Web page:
Utility Vulnerabilities: Critical Infrastructure Safeguards
Posted on May 6th, 2015
Understanding malware attacks and other cyber security concerns are imperative to both personal and national security. Professionals need to pay close attention to the information released to maintain a high security posture. In July of last year in response to a Freedom of Information Act (FOIA) request the DHS confused Operation Aurora with The Aurora Project and released confidential information. This was a critical error that could be costly for organizations.
Operation Aurora, is a malware attack that took place in 2010. The Aurora Project, despite having a similar sounding name, is not a malware attack at all but rather a research effort from the Idaho National Laboratory who recorded a video that demonstrated the ease at which a cyber attack could infect power and water utilities.
In the wake of recent and increasingly complex attacks it has been questioned whether a major attack on our critical infrastructure is next. The ease with with confidential information can be leaked is one of the many reasons why understanding critical infrastructure safeguards are more important than ever before.
The Aurora Project: What is an Aurora Attack?
An Aurora attack describes a situation where a circuit breaker or breaker system is opened and closed, resulting in the type of out of phase condition that can damage alternating current equipment connected to a power grid. The associated threat then creates a situation where generators are rapidly disconnecting and reconnecting to the grid, but out of phase. This type of situation can have devastating effects on system operation, particularly with regards to power and water companies. Infrastructure and equipment could be heavily damaged or destroyed, leaving a costly and unfortunate situation that could negatively affect the lives of millions of consumers.
Real Attacks: Stuxnet & Shamoon
An Aurora attack isn't the only vulnerability that utility providers need to concern themselves with. Stuxnet is a type of malware worm, discovered in June 2010, designed to attack industrial programmable logic controllers. Targeted at Iranian computers, Stuxnet hijacked targeted computers to cause physical destruction on centrifuge equipment that the computers controlled. Stuxnet was the first zero day attack that proved that high level destruction that is possible. Believed to be in response to Stuxnet, a computer virus known as Shamoon wiped the hard drives on tens of thousands of computers belonging to Saudi Aramaco in 2012.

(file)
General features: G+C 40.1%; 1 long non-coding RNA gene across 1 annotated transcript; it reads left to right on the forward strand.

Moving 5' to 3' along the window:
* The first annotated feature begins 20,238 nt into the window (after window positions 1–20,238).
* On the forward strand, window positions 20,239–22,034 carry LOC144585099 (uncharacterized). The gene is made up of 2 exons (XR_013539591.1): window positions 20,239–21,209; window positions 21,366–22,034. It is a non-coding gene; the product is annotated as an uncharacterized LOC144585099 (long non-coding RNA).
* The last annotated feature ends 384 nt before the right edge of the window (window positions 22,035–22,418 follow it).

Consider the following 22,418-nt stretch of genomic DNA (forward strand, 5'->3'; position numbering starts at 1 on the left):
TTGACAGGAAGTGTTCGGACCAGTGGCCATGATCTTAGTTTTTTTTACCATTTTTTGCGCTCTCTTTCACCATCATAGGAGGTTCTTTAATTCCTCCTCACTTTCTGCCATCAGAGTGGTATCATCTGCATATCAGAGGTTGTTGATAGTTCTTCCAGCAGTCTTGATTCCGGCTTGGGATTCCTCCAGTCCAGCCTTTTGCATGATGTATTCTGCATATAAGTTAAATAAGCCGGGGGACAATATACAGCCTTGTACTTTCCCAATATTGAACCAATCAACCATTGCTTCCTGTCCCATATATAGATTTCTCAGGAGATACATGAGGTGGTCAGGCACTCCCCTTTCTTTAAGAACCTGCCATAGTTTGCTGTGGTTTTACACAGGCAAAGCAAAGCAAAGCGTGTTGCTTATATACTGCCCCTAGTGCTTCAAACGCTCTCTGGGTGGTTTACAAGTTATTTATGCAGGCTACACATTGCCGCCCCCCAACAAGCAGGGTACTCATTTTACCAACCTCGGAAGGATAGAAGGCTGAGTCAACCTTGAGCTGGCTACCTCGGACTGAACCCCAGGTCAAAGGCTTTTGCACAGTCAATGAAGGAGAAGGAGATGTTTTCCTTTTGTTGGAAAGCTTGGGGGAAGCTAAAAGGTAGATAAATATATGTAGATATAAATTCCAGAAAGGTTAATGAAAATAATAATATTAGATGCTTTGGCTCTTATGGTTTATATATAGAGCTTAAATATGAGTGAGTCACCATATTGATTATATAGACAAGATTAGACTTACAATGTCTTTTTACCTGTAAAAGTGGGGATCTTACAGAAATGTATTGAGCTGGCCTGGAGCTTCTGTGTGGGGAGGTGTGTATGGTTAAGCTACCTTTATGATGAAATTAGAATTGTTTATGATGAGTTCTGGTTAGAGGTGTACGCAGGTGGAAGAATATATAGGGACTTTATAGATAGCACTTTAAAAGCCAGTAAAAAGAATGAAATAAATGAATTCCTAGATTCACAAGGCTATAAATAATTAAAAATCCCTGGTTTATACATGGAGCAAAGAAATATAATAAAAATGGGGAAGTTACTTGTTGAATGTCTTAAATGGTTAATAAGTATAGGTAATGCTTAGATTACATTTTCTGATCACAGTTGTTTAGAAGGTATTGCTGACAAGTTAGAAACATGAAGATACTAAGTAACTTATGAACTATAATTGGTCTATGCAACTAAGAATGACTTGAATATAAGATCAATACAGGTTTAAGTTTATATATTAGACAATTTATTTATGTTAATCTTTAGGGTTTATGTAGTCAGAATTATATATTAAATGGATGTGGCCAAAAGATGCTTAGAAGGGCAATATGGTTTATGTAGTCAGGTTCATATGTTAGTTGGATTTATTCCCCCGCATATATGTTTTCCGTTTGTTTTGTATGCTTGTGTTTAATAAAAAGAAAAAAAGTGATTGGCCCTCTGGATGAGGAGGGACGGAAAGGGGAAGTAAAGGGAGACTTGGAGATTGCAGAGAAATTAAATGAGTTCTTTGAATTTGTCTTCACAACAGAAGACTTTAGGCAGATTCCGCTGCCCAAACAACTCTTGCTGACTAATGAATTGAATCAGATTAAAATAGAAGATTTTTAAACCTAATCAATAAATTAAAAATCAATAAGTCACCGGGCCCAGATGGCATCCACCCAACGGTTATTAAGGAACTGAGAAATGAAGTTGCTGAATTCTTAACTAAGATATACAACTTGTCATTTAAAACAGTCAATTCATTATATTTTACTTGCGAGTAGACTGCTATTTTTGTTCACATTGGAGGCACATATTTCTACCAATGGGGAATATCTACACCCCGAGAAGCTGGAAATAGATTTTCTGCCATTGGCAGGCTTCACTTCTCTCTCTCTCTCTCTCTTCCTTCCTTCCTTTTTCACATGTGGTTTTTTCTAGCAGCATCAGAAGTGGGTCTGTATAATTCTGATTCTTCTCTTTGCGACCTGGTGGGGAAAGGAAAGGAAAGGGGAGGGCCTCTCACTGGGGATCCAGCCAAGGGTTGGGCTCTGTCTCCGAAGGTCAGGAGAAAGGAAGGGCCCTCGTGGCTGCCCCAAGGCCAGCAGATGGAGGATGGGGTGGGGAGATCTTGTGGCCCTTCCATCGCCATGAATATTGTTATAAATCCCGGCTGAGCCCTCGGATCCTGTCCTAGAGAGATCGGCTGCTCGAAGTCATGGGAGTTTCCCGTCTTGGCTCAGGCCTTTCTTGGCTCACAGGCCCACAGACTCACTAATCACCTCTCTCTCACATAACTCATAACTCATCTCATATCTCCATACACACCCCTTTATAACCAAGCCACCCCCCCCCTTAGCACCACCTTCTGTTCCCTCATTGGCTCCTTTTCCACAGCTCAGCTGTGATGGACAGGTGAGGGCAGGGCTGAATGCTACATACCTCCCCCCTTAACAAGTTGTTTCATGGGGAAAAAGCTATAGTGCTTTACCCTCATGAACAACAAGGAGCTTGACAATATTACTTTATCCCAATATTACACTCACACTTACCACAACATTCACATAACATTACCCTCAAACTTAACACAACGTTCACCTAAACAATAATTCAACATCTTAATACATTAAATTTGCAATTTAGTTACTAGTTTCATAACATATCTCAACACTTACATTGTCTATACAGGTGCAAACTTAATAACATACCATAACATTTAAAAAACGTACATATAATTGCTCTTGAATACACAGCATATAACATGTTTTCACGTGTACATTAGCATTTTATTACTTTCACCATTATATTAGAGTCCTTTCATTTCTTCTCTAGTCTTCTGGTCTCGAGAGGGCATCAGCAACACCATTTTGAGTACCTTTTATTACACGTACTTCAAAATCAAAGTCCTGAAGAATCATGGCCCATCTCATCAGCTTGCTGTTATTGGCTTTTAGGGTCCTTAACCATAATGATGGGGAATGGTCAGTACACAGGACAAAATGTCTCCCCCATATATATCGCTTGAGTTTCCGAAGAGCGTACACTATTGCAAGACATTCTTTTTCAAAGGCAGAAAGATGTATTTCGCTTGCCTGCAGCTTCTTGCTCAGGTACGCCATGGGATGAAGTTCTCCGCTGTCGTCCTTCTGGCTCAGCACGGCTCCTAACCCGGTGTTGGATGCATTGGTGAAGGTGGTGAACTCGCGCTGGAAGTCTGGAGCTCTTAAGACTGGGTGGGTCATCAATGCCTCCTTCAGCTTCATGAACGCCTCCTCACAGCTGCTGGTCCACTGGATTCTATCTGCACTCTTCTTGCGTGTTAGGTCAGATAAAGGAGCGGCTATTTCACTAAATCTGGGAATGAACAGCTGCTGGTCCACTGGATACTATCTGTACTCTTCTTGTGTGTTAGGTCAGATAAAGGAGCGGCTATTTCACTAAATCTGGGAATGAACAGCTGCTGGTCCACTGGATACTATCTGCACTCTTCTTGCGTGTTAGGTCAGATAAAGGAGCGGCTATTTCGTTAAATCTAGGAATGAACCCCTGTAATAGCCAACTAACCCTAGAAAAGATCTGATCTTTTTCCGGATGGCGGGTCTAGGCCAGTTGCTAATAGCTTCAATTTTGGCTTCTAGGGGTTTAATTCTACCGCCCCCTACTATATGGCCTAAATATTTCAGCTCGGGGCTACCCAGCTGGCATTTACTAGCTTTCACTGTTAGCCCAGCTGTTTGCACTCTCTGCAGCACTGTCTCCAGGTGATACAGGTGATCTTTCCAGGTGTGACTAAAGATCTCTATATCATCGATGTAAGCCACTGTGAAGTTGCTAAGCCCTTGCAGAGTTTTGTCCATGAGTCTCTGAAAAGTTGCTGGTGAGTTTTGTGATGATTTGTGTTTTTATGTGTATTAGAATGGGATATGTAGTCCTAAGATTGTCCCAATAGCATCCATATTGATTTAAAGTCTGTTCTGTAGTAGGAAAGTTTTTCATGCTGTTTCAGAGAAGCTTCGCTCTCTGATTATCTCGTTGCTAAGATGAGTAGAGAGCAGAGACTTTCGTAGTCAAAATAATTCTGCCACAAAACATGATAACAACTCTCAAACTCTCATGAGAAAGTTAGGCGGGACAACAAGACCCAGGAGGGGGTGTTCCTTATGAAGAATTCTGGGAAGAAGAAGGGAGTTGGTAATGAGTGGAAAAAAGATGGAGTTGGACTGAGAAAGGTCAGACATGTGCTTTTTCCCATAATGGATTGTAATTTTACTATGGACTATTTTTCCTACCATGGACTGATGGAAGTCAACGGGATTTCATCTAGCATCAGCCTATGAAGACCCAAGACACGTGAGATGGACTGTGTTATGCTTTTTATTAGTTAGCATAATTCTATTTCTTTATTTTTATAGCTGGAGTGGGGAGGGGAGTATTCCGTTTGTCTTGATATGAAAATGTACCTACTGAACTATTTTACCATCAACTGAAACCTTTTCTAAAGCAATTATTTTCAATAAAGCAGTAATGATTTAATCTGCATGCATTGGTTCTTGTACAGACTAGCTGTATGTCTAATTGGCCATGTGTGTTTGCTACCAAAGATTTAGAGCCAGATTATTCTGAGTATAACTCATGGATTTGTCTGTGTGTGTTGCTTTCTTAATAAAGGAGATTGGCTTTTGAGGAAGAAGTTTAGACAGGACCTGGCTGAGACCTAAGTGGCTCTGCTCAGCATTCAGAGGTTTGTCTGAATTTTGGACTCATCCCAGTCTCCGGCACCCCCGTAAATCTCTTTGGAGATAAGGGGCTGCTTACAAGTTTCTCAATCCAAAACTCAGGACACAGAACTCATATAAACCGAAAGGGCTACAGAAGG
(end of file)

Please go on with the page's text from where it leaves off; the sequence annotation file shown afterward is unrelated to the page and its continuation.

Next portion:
Important Critical Infrastructure Safeguards
The seriousness of these attacks proves that the importance of critical infrastructure safeguards cannot be overstated. Legacy systems present a huge vulnerability that continues to grow as systems continue to age. Upgrading legacy infrastructure is a costly proposition, as these are generally mission critical operations that would seriously interfere with day to day operations. Developing a replacement plan that can phase in over time is important.
The development of an actionable response plan is critical for utility companies in the event that a cyber attack does occur. Plans need to clearly define the responsibilities of all IT staff members. Response plans should also test control system devices and communication techniques to help make sure that everything is operating as efficiently as possible at all times.
One of the real keys to preventing devastating cyber attacks is to place proper security controls around your systems. The right partner can help you in choosing the right technology for your organization and in developing a plan for the future. TVAR Solutions is a value added reseller with a deep level of security knowledge to develop comprehensive protection and future infrastructure plans. TVAR works with best in class technologies like Fortinet, to determine the best solutions for the unique requirements for each organization.
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